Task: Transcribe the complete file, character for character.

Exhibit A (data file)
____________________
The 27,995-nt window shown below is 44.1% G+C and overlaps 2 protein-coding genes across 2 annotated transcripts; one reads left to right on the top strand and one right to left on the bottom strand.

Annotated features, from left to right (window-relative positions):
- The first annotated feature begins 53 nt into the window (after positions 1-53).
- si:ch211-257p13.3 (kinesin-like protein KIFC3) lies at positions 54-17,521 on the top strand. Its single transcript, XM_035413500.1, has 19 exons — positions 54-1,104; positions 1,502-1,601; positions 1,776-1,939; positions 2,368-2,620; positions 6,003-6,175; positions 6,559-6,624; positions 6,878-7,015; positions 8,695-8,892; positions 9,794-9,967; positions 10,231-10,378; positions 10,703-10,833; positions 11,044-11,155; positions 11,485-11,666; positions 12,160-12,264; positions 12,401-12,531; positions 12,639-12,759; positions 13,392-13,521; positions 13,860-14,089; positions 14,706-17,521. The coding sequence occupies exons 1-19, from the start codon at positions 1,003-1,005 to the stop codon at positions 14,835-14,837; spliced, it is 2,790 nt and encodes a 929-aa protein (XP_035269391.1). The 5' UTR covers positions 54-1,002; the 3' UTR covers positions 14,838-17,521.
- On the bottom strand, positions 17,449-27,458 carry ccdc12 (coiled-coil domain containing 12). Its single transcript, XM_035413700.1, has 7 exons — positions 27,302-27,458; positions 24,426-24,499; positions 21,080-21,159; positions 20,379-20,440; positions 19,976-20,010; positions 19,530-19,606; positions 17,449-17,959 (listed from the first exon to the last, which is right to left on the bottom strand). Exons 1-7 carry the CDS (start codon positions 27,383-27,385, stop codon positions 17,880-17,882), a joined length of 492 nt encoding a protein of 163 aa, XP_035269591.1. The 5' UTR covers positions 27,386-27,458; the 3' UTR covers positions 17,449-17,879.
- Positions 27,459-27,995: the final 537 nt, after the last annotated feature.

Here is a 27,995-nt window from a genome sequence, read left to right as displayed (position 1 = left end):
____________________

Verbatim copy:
The 27,995-nt window shown below is 44.1% G+C and overlaps 2 protein-coding genes across 2 annotated transcripts; one reads left to right on the top strand and one right to left on the bottom strand.

Annotated features, from left to right (window-relative positions):
- The first annotated feature begins 53 nt into the window (after positions 1-53).
- si:ch211-257p13.3 (kinesin-like protein KIFC3) lies at positions 54-17,521 on the top strand. Its single transcript, XM_035413500.1, has 19 exons — positions 54-1,104; positions 1,502-1,601; positions 1,776-1,939; positions 2,368-2,620; positions 6,003-6,175; positions 6,559-6,624; positions 6,878-7,015; positions 8,695-8,892; positions 9,794-9,967; positions 10,231-10,378; positions 10,703-10,833; positions 11,044-11,155; positions 11,485-11,666; positions 12,160-12,264; positions 12,401-12,531; positions 12,639-12,759; positions 13,392-13,521; positions 13,860-14,089; positions 14,706-17,521. The coding sequence occupies exons 1-19, from the start codon at positions 1,003-1,005 to the stop codon at positions 14,835-14,837; spliced, it is 2,790 nt and encodes a 929-aa protein (XP_035269391.1). The 5' UTR covers positions 54-1,002; the 3' UTR covers positions 14,838-17,521.
- On the bottom strand, positions 17,449-27,458 carry ccdc12 (coiled-coil domain containing 12). Its single transcript, XM_035413700.1, has 7 exons — positions 27,302-27,458; positions 24,426-24,499; positions 21,080-21,159; positions 20,379-20,440; positions 19,976-20,010; positions 19,530-19,606; positions 17,449-17,959 (listed from the first exon to the last, which is right to left on the bottom strand). Exons 1-7 carry the CDS (start codon positions 27,383-27,385, stop codon positions 17,880-17,882), a joined length of 492 nt encoding a protein of 163 aa, XP_035269591.1. The 5' UTR covers positions 27,386-27,458; the 3' UTR covers positions 17,449-17,879.
- Positions 27,459-27,995: the final 537 nt, after the last annotated feature.

Here is a 27,995-nt window from a genome sequence, read left to right as displayed (position 1 = left end):